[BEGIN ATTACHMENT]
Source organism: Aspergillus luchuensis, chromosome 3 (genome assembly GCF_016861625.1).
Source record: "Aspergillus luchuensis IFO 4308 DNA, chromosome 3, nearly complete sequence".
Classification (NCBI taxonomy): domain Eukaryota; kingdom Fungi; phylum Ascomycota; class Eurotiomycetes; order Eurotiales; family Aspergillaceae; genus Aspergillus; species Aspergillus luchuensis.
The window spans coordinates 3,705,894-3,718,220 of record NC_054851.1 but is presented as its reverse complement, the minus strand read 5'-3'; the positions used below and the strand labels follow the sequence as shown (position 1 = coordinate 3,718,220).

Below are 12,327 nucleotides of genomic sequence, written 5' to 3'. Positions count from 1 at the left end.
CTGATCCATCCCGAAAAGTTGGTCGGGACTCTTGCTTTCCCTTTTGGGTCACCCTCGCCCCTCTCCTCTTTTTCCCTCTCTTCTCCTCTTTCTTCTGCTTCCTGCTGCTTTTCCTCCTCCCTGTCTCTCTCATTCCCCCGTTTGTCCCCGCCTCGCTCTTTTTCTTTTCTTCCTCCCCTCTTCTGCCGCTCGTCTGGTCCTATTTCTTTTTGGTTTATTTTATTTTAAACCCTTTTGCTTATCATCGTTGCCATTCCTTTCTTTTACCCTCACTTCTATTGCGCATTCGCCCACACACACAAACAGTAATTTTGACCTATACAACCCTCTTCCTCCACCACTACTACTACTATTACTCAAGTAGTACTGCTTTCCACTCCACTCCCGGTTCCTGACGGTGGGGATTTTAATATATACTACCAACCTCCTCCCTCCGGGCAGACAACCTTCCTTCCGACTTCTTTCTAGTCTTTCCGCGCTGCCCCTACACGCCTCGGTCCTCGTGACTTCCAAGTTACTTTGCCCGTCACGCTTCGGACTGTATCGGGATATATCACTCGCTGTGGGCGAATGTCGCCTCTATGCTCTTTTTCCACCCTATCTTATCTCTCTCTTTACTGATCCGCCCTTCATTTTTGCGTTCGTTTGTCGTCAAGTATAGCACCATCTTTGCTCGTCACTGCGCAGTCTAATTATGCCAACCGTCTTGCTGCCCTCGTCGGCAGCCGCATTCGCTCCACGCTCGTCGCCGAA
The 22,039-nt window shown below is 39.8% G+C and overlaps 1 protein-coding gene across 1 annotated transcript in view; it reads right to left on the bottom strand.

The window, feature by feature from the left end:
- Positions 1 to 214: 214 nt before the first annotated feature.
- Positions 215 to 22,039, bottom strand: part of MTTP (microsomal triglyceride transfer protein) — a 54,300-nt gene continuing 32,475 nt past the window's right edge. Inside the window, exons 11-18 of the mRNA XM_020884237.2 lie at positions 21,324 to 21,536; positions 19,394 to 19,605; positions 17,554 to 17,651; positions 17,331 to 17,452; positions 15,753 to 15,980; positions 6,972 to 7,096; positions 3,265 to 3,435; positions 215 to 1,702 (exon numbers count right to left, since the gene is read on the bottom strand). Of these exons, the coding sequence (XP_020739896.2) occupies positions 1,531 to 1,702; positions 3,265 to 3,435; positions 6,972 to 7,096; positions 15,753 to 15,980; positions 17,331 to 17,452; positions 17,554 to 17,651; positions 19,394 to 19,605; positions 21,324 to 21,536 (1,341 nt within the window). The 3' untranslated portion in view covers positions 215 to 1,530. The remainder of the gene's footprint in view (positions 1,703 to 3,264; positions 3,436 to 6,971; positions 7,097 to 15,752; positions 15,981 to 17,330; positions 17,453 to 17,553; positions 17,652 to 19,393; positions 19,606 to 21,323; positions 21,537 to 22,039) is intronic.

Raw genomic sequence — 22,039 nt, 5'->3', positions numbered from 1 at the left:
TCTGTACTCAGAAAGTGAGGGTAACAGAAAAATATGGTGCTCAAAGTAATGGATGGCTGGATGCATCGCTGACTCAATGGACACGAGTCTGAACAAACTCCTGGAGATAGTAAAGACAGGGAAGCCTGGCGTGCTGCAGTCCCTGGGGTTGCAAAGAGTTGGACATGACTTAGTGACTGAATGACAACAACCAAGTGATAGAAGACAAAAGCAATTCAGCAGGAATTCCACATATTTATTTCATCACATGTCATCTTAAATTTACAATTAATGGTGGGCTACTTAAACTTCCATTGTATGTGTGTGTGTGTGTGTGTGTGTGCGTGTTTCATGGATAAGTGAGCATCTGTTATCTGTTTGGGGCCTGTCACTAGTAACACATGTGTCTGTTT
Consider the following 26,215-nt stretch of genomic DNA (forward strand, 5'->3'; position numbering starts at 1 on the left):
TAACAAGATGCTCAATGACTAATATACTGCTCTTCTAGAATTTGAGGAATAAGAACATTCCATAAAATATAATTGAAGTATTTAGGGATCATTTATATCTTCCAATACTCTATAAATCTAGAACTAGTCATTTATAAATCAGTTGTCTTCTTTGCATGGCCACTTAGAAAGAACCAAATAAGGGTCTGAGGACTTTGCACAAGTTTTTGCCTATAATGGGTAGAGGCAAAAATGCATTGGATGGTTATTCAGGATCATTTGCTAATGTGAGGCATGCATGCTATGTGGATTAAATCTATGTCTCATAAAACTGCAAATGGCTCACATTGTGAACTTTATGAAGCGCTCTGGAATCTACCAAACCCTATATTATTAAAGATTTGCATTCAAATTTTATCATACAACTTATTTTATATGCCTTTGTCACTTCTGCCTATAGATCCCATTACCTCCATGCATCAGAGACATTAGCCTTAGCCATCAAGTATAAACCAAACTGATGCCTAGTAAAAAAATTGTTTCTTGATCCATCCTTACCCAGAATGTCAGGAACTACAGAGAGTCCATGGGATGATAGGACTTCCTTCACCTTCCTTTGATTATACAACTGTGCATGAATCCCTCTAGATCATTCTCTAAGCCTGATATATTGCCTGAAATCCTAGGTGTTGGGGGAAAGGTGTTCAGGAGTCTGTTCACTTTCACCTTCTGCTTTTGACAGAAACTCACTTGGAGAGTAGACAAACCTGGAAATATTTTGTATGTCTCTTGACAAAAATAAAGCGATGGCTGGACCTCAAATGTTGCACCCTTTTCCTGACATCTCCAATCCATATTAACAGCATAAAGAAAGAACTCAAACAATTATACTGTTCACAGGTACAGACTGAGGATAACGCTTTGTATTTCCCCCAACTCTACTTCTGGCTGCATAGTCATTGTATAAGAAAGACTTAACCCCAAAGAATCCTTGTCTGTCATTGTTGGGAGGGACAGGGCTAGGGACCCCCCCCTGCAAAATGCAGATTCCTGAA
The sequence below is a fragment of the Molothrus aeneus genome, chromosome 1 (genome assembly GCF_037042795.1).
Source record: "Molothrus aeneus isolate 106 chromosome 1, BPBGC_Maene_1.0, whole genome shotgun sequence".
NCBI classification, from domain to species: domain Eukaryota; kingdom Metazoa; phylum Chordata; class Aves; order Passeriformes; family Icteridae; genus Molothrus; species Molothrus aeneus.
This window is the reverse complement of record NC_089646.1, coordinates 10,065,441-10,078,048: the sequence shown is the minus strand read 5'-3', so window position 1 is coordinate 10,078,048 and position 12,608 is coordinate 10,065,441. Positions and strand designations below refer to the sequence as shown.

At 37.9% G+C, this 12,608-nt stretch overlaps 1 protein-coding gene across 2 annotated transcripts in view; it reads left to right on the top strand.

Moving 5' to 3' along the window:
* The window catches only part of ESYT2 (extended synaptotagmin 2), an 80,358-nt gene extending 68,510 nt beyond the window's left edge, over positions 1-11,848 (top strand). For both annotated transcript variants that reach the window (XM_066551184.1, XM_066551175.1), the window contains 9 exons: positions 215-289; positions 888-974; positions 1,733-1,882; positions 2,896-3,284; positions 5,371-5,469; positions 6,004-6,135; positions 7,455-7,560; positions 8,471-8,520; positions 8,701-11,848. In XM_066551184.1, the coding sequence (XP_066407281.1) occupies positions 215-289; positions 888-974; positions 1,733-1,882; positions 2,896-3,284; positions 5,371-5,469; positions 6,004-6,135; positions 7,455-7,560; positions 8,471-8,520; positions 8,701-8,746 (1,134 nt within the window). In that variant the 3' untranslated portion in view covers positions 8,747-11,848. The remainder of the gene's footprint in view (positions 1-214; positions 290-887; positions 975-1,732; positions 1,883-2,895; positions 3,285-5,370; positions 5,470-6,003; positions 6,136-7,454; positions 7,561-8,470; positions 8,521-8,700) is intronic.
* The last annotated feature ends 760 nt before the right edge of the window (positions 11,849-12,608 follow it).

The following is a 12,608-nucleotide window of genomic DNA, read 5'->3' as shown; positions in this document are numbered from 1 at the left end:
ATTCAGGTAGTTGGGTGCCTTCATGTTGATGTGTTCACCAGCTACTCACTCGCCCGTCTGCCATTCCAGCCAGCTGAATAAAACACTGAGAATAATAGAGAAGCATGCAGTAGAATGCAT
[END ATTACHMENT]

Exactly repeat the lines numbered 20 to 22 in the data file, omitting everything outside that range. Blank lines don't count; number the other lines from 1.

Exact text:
Moving 5' to 3' along the window:
* The window catches only part of ESYT2 (extended synaptotagmin 2), an 80,358-nt gene extending 68,510 nt beyond the window's left edge, over positions 1-11,848 (top strand). For both annotated transcript variants that reach the window (XM_066551184.1, XM_066551175.1), the window contains 9 exons: positions 215-289; positions 888-974; positions 1,733-1,882; positions 2,896-3,284; positions 5,371-5,469; positions 6,004-6,135; positions 7,455-7,560; positions 8,471-8,520; positions 8,701-11,848. In XM_066551184.1, the coding sequence (XP_066407281.1) occupies positions 215-289; positions 888-974; positions 1,733-1,882; positions 2,896-3,284; positions 5,371-5,469; positions 6,004-6,135; positions 7,455-7,560; positions 8,471-8,520; positions 8,701-8,746 (1,134 nt within the window). In that variant the 3' untranslated portion in view covers positions 8,747-11,848. The remainder of the gene's footprint in view (positions 1-214; positions 290-887; positions 975-1,732; positions 1,883-2,895; positions 3,285-5,370; positions 5,470-6,003; positions 6,136-7,454; positions 7,561-8,470; positions 8,521-8,700) is intronic.
* The last annotated feature ends 760 nt before the right edge of the window (positions 11,849-12,608 follow it).